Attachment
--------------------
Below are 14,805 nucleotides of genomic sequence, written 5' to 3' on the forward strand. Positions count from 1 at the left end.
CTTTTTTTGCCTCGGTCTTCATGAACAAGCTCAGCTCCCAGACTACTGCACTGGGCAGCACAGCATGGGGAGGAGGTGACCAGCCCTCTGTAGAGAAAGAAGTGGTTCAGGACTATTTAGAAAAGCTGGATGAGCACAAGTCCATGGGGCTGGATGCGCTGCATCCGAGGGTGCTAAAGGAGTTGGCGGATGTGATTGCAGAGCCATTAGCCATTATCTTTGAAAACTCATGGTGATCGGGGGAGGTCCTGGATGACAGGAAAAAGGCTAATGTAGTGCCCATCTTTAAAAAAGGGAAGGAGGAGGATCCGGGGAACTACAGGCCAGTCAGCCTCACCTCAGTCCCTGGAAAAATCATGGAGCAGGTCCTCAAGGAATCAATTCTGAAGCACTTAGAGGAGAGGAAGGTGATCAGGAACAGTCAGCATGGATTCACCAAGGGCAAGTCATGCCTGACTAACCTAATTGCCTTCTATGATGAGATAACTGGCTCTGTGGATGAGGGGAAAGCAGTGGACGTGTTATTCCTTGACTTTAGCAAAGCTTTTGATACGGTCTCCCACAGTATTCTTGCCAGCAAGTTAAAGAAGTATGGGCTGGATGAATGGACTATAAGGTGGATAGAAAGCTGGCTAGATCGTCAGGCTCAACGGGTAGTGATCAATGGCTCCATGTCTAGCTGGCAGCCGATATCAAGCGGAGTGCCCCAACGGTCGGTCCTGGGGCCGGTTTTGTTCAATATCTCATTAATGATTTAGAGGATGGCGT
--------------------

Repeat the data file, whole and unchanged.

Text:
Below are 14,805 nucleotides of genomic sequence, written 5' to 3' on the forward strand. Positions count from 1 at the left end.
CTTTTTTTGCCTCGGTCTTCATGAACAAGCTCAGCTCCCAGACTACTGCACTGGGCAGCACAGCATGGGGAGGAGGTGACCAGCCCTCTGTAGAGAAAGAAGTGGTTCAGGACTATTTAGAAAAGCTGGATGAGCACAAGTCCATGGGGCTGGATGCGCTGCATCCGAGGGTGCTAAAGGAGTTGGCGGATGTGATTGCAGAGCCATTAGCCATTATCTTTGAAAACTCATGGTGATCGGGGGAGGTCCTGGATGACAGGAAAAAGGCTAATGTAGTGCCCATCTTTAAAAAAGGGAAGGAGGAGGATCCGGGGAACTACAGGCCAGTCAGCCTCACCTCAGTCCCTGGAAAAATCATGGAGCAGGTCCTCAAGGAATCAATTCTGAAGCACTTAGAGGAGAGGAAGGTGATCAGGAACAGTCAGCATGGATTCACCAAGGGCAAGTCATGCCTGACTAACCTAATTGCCTTCTATGATGAGATAACTGGCTCTGTGGATGAGGGGAAAGCAGTGGACGTGTTATTCCTTGACTTTAGCAAAGCTTTTGATACGGTCTCCCACAGTATTCTTGCCAGCAAGTTAAAGAAGTATGGGCTGGATGAATGGACTATAAGGTGGATAGAAAGCTGGCTAGATCGTCAGGCTCAACGGGTAGTGATCAATGGCTCCATGTCTAGCTGGCAGCCGATATCAAGCGGAGTGCCCCAACGGTCGGTCCTGGGGCCGGTTTTGTTCAATATCTCATTAATGATTTAGAGGATGGCGT